Building Climate Change Resilience and Reducing Emissions

Climate change poses serious risks to development in Latin America and the Caribbean (LAC). Changes in sea level, temperature and rainfall patterns, and the number and severity of extreme weather events affect economies and households throughout the Region.

Climate change poses serious risks to development in LAC

Already, 340 extreme weather events between 2007-2012 have caused nearly 8,000 fatalities, affected more than 37 million people, and cost the Region’s economies more than US$32 billion. Mindful of the risks, many countries have started taking steps to address climate change, and the Inter-American Development Bank (IDB) has stepped up its support for development activities related to those efforts.


To structure its support, the IDB approved an Integrated Climate Change Mitigation and Adaptation Strategy in 2011. The strategy outlined five courses of action: develop instruments to mainstream climate change in IDB operations, strengthen the knowledge base for clients and staff, expand lending and technical assistance in key sectors, strengthen institutional frameworks, and scale up investments, addressing financing gaps and leveraging private sector investments.


The 26 member countries of the IDB, though they account for 7.8% of global GDP and 8.4% of the population, contribute 9.1% of the global greenhouse gas (GHG) emissions. Energy (including transportation), agriculture, land use change and forestry are the major sources of emissions. Country policies in the Region have increasingly included climate change issues. Through their policy actions, LAC countries appear committed to low-carbon energy, reductions in emissions from road transport, and forest conservation and reductions in deforestation.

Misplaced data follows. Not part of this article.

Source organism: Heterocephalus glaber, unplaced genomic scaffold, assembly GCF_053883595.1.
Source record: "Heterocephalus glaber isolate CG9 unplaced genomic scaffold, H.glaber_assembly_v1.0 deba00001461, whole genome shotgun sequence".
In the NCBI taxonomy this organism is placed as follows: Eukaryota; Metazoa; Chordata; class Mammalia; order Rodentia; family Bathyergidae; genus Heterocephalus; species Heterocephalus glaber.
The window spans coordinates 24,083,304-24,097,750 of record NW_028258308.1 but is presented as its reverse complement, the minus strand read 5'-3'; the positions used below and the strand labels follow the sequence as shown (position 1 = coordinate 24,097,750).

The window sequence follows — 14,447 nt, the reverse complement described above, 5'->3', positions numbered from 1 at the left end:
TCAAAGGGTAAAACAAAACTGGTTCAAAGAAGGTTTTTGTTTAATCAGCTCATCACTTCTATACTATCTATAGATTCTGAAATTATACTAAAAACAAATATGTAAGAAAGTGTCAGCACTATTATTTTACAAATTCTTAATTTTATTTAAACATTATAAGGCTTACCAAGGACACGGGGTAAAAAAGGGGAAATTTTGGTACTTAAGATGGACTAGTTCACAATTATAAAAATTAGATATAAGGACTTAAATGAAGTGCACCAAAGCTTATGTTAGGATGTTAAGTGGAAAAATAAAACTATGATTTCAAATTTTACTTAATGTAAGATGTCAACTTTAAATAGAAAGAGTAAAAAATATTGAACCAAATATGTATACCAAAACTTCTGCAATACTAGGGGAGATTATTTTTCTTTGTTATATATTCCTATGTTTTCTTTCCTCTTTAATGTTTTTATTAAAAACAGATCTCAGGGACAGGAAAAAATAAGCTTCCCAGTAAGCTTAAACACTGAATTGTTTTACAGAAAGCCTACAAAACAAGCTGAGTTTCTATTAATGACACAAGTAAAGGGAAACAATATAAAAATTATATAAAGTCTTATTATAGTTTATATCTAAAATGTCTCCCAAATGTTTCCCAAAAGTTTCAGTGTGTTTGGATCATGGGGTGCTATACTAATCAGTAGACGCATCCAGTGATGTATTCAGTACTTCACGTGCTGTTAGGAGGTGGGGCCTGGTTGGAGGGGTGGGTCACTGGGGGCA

Climate Change and the IDB: Building Resilience and Reducing Emissions, an evaluation by the Office of Evaluation and Oversight (OVE), assesses the IDB’s efforts and results in pursuing this strategy. The evaluation analyzes and reviews lending and knowledge activities that the IDB has supported from 2004-2013 in energy, transport, agriculture and natural resources, and disaster risk management, to assess the extent to which those operations contribute to either building climate resilience (adaptation) or reducing GHG emissions (mitigation).

The IDB’s climate change related portfolio has increased over the past decade